SDB II Scores Hits in Flight Tests

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weasel1962

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Unread post28 Jun 2019, 06:44

marauder2048 wrote:Which would have to be the case for SDB I since you can't "Golden Horde" network without a datalink.


I suspect they can since Genatempo was talking about it.
http://airforcemag.com/Features/Pages/2 ... tacks.aspx

Rather than seek out another cruise missile, Golden Horde would enable assets like the Small Diameter Bombs I and II, Joint Air-to-Surface Standoff Missile, and Miniature Air-Launched Decoy to plan their next steps together once fired.


The only way I can think of is using the GPS receiver to receive mid-course updates.
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marauder2048

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Unread post28 Jun 2019, 07:45

weasel1962 wrote:The only way they can now compete is to keep SDB I going. The laser seeker addition was imho a smart move.


Missed this gem.

The manner in which they integrated the seeker changed the aero properties sufficiently to necessitate
a new stores separation campaign on every platform. Which is why you only really see it on turboprops.

And this kept it from being the go-to for the F-35's high-speed moving target weapon.
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marauder2048

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Unread post28 Jun 2019, 08:05

weasel1962 wrote:I suspect they can since Genatempo was talking about it.
http://airforcemag.com/Features/Pages/2 ... tacks.aspx

Rather than seek out another cruise missile, Golden Horde would enable assets like the Small Diameter Bombs I and II, Joint Air-to-Surface Standoff Missile, and Miniature Air-Launched Decoy to plan their next steps together once fired.



Did he actually say that?

weasel1962 wrote:The only way I can think of is using the GPS receiver to receive mid-course updates.


Which leaves the host aircraft completely in the dark about your munitions plans; the power required to transmit
back is well beyond what SDB can do onboard.

One-way is clearly not what they want or even what they have:

But what if the weapons could think through those steps on their own and send feedback to other munitions and airmen?

“The first two of us that got here four minutes earlier, we actually took out this target,” Genatempo said, describing how weapons could chart out attacks. “So the two of you that were coming in behind us just to make sure, you can go to Target B. Within that four-minute flight time, there would be time to adjust to go to Target B.”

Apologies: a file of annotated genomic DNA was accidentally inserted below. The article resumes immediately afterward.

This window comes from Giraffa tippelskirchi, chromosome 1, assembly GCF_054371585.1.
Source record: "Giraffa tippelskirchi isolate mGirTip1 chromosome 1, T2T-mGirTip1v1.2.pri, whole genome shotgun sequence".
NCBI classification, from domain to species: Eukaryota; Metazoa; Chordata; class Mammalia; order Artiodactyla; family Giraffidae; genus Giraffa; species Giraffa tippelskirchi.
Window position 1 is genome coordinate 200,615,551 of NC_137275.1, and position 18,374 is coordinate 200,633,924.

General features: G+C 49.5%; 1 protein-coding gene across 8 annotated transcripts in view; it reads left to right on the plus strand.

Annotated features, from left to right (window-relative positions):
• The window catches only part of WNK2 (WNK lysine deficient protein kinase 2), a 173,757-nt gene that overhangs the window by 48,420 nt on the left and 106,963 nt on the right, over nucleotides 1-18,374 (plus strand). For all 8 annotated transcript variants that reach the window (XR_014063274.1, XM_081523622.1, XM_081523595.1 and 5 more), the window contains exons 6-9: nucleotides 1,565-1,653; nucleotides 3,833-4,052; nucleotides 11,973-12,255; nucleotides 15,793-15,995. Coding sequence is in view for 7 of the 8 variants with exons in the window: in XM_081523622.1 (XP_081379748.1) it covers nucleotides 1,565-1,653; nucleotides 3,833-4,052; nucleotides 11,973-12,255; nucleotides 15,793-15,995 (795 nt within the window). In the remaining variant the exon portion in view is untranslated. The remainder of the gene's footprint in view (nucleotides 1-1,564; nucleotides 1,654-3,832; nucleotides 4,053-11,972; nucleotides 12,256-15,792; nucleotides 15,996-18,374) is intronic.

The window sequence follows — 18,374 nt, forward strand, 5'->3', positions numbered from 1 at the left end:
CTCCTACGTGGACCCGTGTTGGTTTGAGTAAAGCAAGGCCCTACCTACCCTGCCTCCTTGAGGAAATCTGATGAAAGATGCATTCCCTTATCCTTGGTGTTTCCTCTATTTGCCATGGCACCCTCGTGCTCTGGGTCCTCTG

AFRL, the Defense Advanced Research Projects Agency, and weapons manufacturers are collaborating to create such a network, but Genatempo said he hasn’t taken the step of offering a company a contract to install it.
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popcorn

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Unread post28 Jun 2019, 08:43

I recall rrading an article last year on swarm logic and mention was made.of SDB-2 as possibly having such capability down the road.
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weasel1962

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Unread post28 Jun 2019, 08:46

Yet the USAF picked the dual shot LSDB for the MQ-9 before the SDB II...

Don't think the LSDB is perfect, it can't do zero-visibility but its certainly a scale up from the GBU-39A. My understanding is the USAF has been using the LSDB with the sniper pod and that's been positive feedback thus far.
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Unread post28 Jun 2019, 08:49

marauder2048 wrote:Which leaves the host aircraft completely in the dark about your munitions plans; the power required to transmit
back is well beyond what SDB can do onboard.

One-way is clearly not what they want or even what they have:

But what if the weapons could think through those steps on their own and send feedback to other munitions and airmen?

“The first two of us that got here four minutes earlier, we actually took out this target,” Genatempo said, describing how weapons could chart out attacks. “So the two of you that were coming in behind us just to make sure, you can go to Target B. Within that four-minute flight time, there would be time to adjust to go to Target B.”

AFRL, the Defense Advanced Research Projects Agency, and weapons manufacturers are collaborating to create such a network, but Genatempo said he hasn’t taken the step of offering a company a contract to install it.


That's one of the things I was thinking. If the first ones hit, its just a simple strategy to revise the target cords for the follow up. That's something I think even the GPS SDB can achieve.
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Unread post28 Jun 2019, 23:05

weasel1962 wrote:Yet the USAF picked the dual shot LSDB for the MQ-9 before the SDB II...